For a first date, it was amazing. Sweet. Tender. Beyond what I imagined.
No, not that kind of a date.
I’m talking about the fruit of the pharaohs.
I traveled last October to Imperial Valley, a desert region deep in Southern California that borders Mexico, where the weather conditions are similar to that of major date producing countries in the Middle East and North Africa.
I arrived and met Lucio, a farm manager and grower of mangoes, lemons, grapefruit and, of course, dates. I laugh at how frustrating it must be for him to tour me around his ranch. Each time I visit Lucio I have to ask him to take the science down a notch when he discusses his trees and the fruit they produce. He’s learning (and so am I).
Lucio grows the two popular date varieties in the U.S.: Medjools and Deglet Noors. Medjools are commonly eaten whole, whereas Deglet Noors are used more for pastes and jellies because of their fibrous texture.
Lucio and his crew were in the middle of harvest. Depending on the height of the date palms, workers used a tree climbing harness or a forklift to reach the fruit. Lucio explains that Medjools, which are fresh market dates, require more care than Deglets and are shaken from the tree into trays. Deglets, on the other hand, are cut in bunches and the fruiting arms fall into large bins.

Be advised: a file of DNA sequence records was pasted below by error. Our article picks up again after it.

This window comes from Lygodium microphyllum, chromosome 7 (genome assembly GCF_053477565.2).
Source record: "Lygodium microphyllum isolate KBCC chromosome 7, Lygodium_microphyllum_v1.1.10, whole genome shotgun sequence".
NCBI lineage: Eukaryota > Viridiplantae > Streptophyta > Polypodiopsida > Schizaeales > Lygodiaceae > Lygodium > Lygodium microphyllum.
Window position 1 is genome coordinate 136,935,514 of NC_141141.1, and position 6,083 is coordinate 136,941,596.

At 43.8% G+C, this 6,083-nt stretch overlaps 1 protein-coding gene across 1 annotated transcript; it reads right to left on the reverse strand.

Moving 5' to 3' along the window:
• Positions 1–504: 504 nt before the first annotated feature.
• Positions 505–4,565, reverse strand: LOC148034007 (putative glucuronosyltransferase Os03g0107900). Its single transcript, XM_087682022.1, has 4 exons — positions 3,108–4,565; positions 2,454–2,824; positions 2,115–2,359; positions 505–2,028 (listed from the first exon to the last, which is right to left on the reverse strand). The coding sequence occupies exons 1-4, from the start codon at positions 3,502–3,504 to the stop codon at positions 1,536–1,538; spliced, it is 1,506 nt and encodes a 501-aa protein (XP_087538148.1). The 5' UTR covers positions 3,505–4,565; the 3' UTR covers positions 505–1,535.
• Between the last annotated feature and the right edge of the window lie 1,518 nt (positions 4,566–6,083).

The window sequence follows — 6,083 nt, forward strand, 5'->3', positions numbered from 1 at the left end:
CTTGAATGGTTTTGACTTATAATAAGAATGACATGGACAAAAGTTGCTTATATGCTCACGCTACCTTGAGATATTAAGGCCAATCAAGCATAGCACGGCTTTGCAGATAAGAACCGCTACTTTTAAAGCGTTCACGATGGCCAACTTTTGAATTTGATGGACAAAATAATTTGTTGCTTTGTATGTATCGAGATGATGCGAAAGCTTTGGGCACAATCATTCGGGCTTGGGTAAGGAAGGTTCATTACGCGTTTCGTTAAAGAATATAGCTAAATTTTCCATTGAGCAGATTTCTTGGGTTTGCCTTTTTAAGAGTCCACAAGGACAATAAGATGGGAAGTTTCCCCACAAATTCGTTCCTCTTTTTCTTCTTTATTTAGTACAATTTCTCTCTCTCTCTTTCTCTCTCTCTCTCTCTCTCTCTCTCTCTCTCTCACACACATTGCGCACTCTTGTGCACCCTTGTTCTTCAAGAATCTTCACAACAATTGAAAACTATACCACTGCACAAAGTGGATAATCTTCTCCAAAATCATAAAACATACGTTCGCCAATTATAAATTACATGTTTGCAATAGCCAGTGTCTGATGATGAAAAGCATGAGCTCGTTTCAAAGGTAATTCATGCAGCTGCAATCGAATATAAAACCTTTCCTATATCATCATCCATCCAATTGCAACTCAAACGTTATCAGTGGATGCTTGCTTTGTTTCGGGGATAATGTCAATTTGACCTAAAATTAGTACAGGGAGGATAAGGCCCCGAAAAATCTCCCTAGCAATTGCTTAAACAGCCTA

During the harvest each date palm is expected to produce on average 150 – 200 pounds of fruit. (The optimum is 250 pounds!)
I was fortunate to try a Deglet and a Medjool fresh from the tree. Wow! best describes the reaction of my taste buds; the dates were intensely delicious. This was an experience I wanted to savor: standing among thousands of date palms in the middle of the desert, sharing a connection with people from thousands of years ago.
I return home that day a fan of dates and take Lucio’s advice on how enjoys the fruit. He blends two dates with a glass of milk for breakfast. I take it one step further and add a tablespoon of vanilla ice cream.